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Greenpeace Activists Exploited Security Failings at Mount Rushmore National Memorial To Stage Protest
Greenpeace activists were able to scale to the top of the iconic Mount Rushmore in July and unfurl a banner of protest over the U.S. approach to global warming because of a number of glaring security lapses, breakdowns, and shortcomings at Mount Rushmore National Memorial, according to a National Park Service investigation.
The report, surfacing in the wake of a Government Accountability Office report on security weaknesses throughout the National Park System, tells how Greenpeace monitored Park Service activities to determine where to find anchors on the face of Mount Rushmore and benefited from the park failing not just to maintain its security equipment but also failing to turn on security systems.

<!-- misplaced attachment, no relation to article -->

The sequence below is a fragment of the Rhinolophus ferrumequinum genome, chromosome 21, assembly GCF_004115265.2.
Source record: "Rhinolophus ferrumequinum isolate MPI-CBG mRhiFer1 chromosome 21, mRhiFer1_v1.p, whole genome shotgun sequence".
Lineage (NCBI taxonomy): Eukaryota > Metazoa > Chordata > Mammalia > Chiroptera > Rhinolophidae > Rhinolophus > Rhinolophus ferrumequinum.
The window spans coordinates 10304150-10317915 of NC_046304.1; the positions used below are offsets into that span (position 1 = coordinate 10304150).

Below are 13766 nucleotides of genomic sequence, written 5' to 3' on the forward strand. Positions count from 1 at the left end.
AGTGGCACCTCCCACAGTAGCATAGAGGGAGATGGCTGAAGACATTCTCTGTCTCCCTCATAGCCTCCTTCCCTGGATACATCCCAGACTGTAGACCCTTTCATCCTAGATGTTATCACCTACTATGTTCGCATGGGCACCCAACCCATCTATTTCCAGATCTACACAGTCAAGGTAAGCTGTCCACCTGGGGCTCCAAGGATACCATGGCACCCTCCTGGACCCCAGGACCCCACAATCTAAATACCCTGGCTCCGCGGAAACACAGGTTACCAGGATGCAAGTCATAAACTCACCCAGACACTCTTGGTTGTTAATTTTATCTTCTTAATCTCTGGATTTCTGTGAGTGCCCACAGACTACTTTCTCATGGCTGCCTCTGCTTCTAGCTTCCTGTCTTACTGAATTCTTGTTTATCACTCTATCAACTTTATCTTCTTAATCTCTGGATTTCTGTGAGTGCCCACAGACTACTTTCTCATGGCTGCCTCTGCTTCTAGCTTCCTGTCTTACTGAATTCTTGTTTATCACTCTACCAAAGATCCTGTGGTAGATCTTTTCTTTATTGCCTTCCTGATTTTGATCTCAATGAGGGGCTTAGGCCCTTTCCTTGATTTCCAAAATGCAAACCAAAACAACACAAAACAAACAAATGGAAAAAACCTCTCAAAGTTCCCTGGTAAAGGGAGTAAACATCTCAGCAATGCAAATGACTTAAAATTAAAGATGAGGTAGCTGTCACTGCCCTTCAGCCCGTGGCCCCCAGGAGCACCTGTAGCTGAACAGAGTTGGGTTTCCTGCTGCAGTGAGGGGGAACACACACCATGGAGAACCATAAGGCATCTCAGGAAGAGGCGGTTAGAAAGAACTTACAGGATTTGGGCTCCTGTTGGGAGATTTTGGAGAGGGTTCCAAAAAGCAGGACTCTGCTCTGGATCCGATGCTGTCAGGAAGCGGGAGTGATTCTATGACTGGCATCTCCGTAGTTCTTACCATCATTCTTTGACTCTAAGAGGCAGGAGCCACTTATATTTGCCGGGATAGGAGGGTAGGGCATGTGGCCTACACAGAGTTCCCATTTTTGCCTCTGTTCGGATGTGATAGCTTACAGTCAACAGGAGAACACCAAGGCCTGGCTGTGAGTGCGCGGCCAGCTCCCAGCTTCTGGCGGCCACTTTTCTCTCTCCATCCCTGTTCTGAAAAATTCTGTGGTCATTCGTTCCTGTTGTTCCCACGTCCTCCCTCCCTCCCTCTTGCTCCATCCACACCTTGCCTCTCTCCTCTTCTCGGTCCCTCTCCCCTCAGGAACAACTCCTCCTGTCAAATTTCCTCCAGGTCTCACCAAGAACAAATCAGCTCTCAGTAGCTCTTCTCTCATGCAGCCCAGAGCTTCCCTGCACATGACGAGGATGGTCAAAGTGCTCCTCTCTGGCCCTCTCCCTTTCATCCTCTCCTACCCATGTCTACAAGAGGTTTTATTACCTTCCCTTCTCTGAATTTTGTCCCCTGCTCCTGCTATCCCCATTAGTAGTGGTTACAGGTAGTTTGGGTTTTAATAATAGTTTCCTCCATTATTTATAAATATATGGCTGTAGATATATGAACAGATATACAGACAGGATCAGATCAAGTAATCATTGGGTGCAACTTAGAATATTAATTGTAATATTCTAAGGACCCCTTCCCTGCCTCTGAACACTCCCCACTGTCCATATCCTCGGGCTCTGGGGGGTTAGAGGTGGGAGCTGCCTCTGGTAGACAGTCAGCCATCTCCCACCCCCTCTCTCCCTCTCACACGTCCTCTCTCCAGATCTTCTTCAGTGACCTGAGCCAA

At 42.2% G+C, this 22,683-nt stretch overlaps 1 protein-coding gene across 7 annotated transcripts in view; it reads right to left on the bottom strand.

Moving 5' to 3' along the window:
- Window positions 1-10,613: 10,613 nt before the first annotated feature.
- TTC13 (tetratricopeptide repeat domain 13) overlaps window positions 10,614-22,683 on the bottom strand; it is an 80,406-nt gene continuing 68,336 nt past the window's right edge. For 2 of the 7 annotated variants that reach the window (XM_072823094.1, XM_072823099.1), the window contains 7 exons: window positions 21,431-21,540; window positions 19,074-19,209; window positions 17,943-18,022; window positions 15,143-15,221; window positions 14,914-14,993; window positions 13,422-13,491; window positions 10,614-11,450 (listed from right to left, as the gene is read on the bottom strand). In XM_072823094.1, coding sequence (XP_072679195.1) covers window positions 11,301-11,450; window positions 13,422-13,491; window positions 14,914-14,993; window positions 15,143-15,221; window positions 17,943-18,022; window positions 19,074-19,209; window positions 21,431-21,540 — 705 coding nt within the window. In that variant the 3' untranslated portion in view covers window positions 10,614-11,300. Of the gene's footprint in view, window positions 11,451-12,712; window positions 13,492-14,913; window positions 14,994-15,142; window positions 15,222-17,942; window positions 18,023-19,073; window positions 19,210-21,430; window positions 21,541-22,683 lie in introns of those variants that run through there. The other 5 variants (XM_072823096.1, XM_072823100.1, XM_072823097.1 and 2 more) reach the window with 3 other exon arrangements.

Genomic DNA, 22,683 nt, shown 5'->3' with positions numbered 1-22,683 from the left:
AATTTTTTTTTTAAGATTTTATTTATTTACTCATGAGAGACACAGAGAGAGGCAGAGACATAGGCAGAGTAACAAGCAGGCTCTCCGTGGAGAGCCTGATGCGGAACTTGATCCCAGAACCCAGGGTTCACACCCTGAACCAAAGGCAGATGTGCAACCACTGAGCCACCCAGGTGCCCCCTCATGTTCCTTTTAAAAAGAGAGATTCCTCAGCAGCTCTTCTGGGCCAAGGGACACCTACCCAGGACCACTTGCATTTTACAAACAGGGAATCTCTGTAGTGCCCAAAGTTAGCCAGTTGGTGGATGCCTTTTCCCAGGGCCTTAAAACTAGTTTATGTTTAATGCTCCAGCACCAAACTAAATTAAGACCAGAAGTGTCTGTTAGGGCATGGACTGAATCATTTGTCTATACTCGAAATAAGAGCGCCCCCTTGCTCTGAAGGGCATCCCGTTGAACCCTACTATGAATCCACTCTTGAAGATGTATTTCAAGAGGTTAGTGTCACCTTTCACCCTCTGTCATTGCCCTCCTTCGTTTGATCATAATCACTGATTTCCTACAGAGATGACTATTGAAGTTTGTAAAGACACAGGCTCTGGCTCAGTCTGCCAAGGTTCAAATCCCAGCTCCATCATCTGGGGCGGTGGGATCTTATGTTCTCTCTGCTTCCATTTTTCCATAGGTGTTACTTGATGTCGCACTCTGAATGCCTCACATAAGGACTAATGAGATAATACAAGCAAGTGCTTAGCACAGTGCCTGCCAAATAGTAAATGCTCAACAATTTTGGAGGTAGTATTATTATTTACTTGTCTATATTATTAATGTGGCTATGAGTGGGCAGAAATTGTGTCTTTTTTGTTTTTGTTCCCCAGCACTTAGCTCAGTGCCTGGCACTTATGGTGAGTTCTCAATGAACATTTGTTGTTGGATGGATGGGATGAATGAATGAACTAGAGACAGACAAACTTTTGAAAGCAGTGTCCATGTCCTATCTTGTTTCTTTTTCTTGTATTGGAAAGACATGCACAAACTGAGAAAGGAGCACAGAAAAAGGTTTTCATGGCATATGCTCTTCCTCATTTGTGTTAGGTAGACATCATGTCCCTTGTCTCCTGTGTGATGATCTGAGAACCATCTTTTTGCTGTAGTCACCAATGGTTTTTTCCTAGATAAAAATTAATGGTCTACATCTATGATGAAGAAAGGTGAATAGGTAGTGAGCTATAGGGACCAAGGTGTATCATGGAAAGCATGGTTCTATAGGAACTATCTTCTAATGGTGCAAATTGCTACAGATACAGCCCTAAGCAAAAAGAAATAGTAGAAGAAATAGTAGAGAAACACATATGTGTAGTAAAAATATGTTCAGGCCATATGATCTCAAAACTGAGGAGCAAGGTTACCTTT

In summation, the report states that the park has neither the staff nor expertise to manage security for both the iconic profile of Mount Rushmore and the memorial's visitors.
The report not only points to poor interagency coordination, but draws into contention a section of the GAO report that states "(t)he Park Service, with assistance from Interior's OLES (Office of Law Enforcement and Security), has assessed risks and implemented security improvements at the five icons (Statue of Liberty National Monument, the Gateway Arch at Jefferson National Expansion Memorial, Mount Rushmore National Memorial, Independence National Historical Park, and the National Mall) and some border parks, although we noted some cases in which recommended security measures were not implemented at icons and vulnerabilities remain (emphasis added.)."
While the GAO report pointed to "security improvements" at Mount Rushmore and four other NPS icons, the report on the Greenpeace incident states that, "A cornerstone of Mount Rushmore National Memorial's protection strategy has been to increase law enforcement protection around the sculpture in response to threat advisories from investigative or intelligence agencies. No such warnings occurred prior to the Greenpeace action. The park needs to develop and sustain tactics to better detect potentially suspicious activities. The park has no formal standards or procedures for ensuring adequate and effective mountain patrols."